The Daily Parker

Politics, Weather, Photography, and the Dog

State of Delusion

From Paul Krugman's column (sub.req.) this morning:

This administration is all politics and no policy. It knows how to attain power, but has no idea how to govern. That's why the administration was caught unaware when Katrina hit, and why it was totally unprepared for the predictable problems with its drug plan. It's why Mr. Bush announced an energy plan with no substance behind it. And it's why the state of the union—the thing itself, not the speech—is so grim.

And this little tidbit from Poynter Online correspondent Alan D Abbey:

I ran across this brief couplet upon perusing "The Norton Book of Light Verse" with my son, who needed a short poem for something he is doing in school. It's a nice comment on the current media environment, and the explosion in volume, at least, of content and brands. It's by 17th-century physician and poet Samuel Garth, and it goes like this:
"What frenzy has of late posssess'd the brain
"Though few can write, yet fewer can refrain."

Heh.

My sides hurt from laughing too hard

From the Washington newspaper Roll Call earlier today:

House Republicans are taking a mulligan on the first ballot for Majority Leader. The first count showed more votes cast than Republicans present at the Conference meeting.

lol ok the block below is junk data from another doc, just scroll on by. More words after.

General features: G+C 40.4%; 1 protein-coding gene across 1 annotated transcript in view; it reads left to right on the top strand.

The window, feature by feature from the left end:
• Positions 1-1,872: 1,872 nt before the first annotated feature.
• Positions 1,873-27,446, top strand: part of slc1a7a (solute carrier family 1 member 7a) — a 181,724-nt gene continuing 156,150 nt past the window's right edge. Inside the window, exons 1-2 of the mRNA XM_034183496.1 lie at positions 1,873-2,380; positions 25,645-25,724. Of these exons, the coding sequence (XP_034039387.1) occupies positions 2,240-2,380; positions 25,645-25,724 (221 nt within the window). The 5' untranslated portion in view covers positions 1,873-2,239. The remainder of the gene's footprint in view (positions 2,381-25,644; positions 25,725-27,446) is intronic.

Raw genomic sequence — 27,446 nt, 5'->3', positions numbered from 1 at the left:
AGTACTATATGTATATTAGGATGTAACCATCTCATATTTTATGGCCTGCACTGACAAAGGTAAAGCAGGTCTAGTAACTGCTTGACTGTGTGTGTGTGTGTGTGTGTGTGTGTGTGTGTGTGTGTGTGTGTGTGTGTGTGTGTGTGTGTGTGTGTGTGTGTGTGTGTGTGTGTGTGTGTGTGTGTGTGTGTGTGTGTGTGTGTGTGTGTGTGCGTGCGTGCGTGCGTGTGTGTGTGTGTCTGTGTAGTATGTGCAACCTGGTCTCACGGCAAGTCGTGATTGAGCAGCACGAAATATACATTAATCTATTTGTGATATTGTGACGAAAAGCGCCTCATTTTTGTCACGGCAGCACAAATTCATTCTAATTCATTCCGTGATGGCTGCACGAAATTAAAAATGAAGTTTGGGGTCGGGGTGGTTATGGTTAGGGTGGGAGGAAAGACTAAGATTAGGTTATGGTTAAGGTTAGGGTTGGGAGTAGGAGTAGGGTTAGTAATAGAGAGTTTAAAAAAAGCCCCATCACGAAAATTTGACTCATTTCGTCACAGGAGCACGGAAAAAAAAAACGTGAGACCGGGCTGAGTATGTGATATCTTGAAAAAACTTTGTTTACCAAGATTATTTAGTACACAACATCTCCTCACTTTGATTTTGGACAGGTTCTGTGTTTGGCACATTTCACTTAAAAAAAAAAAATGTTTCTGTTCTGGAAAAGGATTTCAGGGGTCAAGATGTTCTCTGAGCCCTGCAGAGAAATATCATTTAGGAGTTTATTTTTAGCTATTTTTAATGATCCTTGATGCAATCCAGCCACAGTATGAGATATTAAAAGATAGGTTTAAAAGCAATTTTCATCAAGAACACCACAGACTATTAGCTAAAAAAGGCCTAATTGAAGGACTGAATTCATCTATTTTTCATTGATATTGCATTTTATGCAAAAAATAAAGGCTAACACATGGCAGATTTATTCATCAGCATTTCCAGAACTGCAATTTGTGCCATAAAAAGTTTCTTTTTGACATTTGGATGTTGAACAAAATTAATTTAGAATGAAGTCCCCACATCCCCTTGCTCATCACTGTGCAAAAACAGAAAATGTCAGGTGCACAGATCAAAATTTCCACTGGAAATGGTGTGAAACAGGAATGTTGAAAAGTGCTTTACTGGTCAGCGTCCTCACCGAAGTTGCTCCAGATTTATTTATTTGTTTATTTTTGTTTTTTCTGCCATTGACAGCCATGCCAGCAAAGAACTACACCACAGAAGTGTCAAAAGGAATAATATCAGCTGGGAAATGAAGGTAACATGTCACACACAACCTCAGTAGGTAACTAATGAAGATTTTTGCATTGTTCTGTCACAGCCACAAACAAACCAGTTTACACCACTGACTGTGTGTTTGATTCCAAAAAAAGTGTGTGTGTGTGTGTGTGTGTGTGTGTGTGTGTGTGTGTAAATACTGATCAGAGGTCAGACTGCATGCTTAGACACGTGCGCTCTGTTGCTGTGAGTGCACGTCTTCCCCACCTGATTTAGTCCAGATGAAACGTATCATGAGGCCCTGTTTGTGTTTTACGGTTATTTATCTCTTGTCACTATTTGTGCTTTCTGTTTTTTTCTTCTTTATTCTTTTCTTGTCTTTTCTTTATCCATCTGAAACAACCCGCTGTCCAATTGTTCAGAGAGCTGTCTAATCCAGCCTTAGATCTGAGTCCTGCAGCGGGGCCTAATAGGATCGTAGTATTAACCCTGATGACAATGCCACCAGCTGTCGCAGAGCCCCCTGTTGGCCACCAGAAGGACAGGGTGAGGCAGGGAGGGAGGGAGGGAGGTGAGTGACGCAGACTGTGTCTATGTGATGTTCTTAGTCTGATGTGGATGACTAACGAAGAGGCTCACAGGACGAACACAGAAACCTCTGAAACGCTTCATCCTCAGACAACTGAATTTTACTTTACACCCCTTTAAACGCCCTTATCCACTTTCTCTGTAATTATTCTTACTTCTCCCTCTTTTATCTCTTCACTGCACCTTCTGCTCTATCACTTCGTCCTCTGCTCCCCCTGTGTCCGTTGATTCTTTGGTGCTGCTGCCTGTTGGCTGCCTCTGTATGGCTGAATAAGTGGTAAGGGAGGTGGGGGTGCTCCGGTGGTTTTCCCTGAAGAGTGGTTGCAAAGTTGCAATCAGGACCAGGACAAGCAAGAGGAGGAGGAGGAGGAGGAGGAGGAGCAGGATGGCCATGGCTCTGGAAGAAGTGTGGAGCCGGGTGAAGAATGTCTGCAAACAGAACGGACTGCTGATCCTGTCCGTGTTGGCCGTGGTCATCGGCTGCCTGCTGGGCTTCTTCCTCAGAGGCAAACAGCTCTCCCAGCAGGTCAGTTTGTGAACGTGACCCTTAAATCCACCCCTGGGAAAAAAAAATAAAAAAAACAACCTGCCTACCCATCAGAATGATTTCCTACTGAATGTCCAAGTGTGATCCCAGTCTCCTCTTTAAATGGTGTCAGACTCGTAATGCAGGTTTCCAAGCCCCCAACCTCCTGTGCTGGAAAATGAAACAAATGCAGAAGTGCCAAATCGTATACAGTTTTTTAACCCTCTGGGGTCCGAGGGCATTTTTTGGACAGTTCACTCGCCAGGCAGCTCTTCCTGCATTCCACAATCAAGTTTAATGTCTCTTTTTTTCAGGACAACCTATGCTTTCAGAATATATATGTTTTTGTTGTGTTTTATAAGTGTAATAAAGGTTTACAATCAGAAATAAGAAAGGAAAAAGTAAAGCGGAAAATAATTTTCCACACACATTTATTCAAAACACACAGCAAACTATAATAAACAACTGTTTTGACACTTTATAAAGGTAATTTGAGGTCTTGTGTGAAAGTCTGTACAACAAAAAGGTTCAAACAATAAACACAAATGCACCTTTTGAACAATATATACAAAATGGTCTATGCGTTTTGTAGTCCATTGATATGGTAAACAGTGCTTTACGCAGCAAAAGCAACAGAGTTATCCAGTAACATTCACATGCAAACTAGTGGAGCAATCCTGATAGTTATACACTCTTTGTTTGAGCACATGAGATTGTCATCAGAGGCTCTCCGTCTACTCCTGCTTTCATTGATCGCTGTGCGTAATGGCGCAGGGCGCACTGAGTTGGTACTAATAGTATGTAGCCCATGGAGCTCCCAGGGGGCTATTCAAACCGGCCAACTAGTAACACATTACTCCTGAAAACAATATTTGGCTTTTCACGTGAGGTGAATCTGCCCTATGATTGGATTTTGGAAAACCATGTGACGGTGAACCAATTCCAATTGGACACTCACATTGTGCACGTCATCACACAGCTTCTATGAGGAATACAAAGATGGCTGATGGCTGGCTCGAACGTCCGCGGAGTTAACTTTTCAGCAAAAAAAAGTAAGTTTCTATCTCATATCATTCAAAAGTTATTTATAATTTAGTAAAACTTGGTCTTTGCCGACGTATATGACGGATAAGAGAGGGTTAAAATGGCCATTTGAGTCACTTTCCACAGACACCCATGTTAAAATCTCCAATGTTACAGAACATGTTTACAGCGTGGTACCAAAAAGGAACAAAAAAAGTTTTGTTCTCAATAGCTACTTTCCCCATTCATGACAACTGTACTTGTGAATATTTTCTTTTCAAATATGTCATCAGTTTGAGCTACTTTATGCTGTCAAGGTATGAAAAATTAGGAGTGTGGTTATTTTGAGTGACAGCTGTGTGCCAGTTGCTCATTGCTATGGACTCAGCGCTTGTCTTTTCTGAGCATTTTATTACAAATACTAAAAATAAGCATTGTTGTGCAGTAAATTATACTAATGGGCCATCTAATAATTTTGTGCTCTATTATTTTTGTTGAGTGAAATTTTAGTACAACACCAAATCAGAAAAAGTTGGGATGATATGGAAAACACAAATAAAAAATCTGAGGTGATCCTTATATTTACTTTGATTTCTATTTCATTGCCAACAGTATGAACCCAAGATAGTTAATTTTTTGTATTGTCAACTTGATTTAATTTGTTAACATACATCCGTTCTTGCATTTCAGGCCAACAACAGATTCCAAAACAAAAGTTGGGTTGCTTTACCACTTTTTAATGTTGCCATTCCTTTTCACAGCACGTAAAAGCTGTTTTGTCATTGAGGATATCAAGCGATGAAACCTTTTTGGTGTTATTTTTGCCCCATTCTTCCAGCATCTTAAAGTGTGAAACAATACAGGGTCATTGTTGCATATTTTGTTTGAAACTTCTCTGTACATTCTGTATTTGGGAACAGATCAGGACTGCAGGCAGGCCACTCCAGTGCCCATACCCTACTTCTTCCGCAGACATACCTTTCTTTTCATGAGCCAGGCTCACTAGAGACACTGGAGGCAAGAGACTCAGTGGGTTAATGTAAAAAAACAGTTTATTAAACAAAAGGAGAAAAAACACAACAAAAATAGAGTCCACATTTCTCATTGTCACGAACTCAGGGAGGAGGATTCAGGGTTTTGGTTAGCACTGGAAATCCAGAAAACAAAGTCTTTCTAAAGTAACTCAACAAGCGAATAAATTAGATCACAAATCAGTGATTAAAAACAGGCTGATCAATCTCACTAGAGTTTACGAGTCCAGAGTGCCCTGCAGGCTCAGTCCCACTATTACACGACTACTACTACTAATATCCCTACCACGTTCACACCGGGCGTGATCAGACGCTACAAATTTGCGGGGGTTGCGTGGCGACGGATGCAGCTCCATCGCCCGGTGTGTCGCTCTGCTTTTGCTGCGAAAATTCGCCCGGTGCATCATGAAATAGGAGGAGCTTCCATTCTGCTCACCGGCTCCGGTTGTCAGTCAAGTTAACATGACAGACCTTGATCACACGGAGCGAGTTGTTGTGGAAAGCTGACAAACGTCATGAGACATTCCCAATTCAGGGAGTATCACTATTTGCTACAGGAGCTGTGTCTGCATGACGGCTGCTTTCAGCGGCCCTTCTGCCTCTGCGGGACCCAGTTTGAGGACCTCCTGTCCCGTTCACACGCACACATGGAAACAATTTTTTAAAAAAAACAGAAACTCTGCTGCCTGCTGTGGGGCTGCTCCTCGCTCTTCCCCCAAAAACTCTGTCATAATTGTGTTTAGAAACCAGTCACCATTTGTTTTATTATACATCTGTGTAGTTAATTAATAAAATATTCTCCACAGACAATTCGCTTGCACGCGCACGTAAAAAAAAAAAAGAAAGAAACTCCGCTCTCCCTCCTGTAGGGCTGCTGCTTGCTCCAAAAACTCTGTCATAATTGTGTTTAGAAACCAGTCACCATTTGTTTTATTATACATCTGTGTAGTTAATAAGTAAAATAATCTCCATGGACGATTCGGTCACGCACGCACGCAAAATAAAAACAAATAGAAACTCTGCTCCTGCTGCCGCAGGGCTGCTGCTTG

I wonder if Diebold counted the ballots?

McAfee, I hate thee

One of my clients has had a recurring server issue caused, it seems, by McAfee Anti-Virus. So we're switching to Symantec.

The problem has been that, for quite some time, the naPrdMgr.exe process (which handles product updates) has gone into a death-spiral, consuming 100% of CPU cycles and making the server totally unresponsive to anyone else. I've finally gotten in touch with McAfee, and they said the client's license has expired.

OK, so how does an expired license crash a server? When McAfee Anti-Virus doesn't have a current license, and it attempts to get an update from home, it crashes. Yes. It crashes. This behavior is a known defect, but they won't fix it for us unless we renew the license. So until we pay them we can't fix our server, and every day, like poor Mr. Bix[1], I have to fix it.

Now, let me explain how Symantec does this, because I think it's instructive, and I've just updated my own virus protection in this fashion:

  1. Forty-five days before the license expires, the server itself sends an email to the administrator, right there on site, and pops up a helpful box when you log into the server for any purpose.
  2. To update the license, you pay your fee, then they email you a license certificate.
  3. You go online and enter the certificate number, then they email the license to you. This two-step process seems cumbersome, but it helps ensure the right person gets both files, and the files aren't misplaced.